Prince Amukamara, Bears secondary seeking more interceptions
He’s not alone in expecting big things.
A year after leading the NFL with 27 interceptions, the Bears view defensive changes as either no obstacle or even as an asset while they try to do something rare for any defense: repeat as league interception leaders.
“I’m excited with my ball production personally, and how I’m breaking on the balls and reading routes,” Amukamara said after making three interceptions last year. “I still credit that to (former defensive backs) coach Ed Donatell, what he did for my career and how I play the ball.
“I think he took it to another level, so I’m still trying to build upon that.”
Donatell left with former defensive coordinator Vic Fangio for Denver after last season. It wasn’t the only change in the secondary, as former Jets defensive back Buster Skrine replaced lost free agent Bryce Callahan, and safety Ha Ha Clinton-Dix signed after Adrian Amos left for Green Bay.
Bears secondary members have refocused under new defensive coordinator Chuck Pagano and defensive backs coach Deshea Townsend.
Despite all the change, Amukamara is feeling capable at age 30 of being part of a secondary that takes a step forward.
“I just feel very comfortable,” Amukamara said. “I feel like I’m learning a lot of ball ever year, especially with the addition of coach Deshea, I mean, him being a former player and having him as a coach.
“Donatell taught me more about playing the ball and schemes and different schemes and what to look at. Now Deshea, he played like 13 to 14 years and now he’s teaching me extra tips like how to take care of my body, like what extra stuff I can do.”
Although Amukamara had never been known for interceptions, he defended passes well prior to last season. On the other side of the field, Bears cornerback Kyle Fuller tied for the NFL lead with seven interceptions and was an All-Pro.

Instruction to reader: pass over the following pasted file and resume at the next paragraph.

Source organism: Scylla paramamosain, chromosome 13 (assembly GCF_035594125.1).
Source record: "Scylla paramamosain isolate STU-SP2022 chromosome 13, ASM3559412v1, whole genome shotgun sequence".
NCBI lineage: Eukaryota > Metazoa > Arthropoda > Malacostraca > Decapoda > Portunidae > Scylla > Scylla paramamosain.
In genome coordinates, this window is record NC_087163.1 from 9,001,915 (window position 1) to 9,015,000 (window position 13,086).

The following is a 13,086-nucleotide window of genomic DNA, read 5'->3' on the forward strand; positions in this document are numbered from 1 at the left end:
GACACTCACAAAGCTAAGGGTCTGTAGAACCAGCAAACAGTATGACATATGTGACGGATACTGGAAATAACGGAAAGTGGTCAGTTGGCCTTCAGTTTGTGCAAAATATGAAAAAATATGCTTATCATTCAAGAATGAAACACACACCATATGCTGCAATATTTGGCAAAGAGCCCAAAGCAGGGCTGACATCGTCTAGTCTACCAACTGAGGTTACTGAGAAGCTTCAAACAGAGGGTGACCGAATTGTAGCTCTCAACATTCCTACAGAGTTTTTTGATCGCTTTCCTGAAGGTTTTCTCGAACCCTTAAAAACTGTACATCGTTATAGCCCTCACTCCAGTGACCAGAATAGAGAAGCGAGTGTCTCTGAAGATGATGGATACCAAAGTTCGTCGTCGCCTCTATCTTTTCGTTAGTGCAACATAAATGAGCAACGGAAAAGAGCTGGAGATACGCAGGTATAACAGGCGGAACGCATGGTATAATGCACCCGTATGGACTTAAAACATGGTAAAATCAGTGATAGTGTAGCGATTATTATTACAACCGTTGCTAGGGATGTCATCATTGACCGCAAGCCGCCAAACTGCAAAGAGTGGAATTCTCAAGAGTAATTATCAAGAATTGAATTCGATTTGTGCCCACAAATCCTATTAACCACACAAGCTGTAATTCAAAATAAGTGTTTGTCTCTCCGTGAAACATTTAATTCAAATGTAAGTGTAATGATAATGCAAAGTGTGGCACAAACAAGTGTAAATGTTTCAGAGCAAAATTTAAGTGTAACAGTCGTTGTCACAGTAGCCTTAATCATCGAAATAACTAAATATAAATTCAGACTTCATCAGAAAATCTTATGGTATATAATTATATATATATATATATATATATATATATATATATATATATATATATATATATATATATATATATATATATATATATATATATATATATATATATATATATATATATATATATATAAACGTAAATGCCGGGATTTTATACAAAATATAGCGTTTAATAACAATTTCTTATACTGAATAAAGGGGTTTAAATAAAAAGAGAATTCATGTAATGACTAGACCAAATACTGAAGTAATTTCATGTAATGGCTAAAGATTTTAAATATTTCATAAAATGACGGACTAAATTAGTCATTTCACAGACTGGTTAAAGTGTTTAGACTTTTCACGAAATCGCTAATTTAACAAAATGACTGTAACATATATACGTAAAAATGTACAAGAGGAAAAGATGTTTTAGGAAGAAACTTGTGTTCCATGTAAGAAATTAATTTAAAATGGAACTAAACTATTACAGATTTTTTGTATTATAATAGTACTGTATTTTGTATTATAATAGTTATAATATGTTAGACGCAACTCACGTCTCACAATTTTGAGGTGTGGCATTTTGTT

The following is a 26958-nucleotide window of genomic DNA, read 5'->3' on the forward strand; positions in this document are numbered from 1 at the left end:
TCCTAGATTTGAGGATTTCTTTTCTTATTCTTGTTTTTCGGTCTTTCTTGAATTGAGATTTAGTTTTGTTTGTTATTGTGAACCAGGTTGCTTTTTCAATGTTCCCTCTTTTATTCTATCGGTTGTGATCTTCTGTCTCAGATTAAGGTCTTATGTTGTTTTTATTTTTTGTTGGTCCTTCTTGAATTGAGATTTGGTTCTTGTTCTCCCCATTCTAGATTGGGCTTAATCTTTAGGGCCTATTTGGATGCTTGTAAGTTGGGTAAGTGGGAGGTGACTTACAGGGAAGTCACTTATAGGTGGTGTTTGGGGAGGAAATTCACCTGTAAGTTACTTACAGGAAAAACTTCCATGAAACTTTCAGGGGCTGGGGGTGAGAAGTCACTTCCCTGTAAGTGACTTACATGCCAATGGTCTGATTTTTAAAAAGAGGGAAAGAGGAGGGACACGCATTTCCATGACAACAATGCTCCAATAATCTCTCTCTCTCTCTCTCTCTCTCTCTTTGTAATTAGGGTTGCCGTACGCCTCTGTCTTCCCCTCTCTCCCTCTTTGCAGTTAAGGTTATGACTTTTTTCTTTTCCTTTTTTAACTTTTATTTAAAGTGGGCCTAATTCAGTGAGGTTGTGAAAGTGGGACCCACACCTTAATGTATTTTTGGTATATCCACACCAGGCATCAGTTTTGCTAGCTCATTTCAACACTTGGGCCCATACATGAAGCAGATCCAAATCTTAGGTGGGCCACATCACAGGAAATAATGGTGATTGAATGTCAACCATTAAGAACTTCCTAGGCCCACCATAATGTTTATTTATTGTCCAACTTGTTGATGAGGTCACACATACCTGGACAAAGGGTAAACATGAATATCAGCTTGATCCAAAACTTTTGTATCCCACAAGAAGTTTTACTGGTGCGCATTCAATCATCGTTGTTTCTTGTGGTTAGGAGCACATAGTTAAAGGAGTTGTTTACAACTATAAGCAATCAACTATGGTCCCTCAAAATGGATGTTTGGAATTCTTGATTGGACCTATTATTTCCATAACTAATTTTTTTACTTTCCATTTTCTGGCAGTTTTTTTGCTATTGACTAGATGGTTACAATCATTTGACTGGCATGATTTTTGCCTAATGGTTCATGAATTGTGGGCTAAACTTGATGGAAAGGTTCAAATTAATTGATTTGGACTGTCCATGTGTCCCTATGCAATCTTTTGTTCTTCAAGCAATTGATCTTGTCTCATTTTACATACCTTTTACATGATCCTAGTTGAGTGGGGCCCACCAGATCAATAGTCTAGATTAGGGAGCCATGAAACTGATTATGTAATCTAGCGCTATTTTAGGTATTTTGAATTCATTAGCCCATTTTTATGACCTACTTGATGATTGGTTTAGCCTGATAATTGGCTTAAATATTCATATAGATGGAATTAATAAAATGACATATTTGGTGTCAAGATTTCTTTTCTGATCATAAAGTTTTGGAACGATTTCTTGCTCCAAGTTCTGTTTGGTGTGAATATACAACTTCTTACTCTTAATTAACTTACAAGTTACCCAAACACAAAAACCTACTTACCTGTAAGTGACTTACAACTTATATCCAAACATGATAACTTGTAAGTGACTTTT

Under Pagano, Amukamara and the secondary has enjoyed a strong training camp daily.
“I think it’s huge,” Amukamara said of camp’s importance. “I mean, I just turned 30 in June. One thing you don’t want to hear, especially in my position is like, ‘Oh you’re getting old,’ or ‘He’s lost a step’ and stuff like that. To show the scouts, to show the general managers the decision makers that I can still press, I can still run, I can still break with these young guys, I think like personally that’s huge for me.”
No defense has led the league outright in interceptions for consecutive years since the 1972-73 Pittsburgh Steelers. The 2016-17 Baltimore Ravens shared the interception title one year and led outright one year, as did the 1994-95 San Francisco 49ers.
Taking a run at that accomplishment under a new defensive coordinator could be a matter of picking up the scheme changes.
“It’s our job to put them in the best position to be successful,” Pagano said. “If we slow them down and they’re out there thinking and they can’t play fast, then that’s on me.”
The personnel changes seem to point toward making more interceptions, not fewer.
Clinton-Dix has been more of a playmaker than Amos, who went to the division-rival Packers in free agency after making three interceptions in four years. Clinton-Dix has 14 interceptions in five seasons, and relishes what could happen while defending passes behind Khalil Mack’s pass rush.
“One of my coaches told me, we’re not here to make the honor roll, we’re here to make plays,” Clinton-Dix said. “We’ll definitely have more chances to make plays and take chances.”
Skrine has nine interceptions in his eight-year career, while Callahan had four in four seasons.
“That’s what I saw last year, was him being able to make plays (with the Jets), and I’ve seen that over his career,” Bears coach Matt Nagy said. “He’s a savvy vet and I love him in there.”
The Bears had a franchise-record low of eight interceptions each season between 2015 and 2017. After Mack joined the pass rush, they made more picks than any NFL team since Seattle’s “Legion of Boom” made 28 in 2013.
“Takeaways on the field, and the practice field correlate to takeaways on the field in the game as well,” Mack said. “You know what I mean? So it goes hand in hand.
“When you work on taking away the ball in practice, naturally it happens in the game.”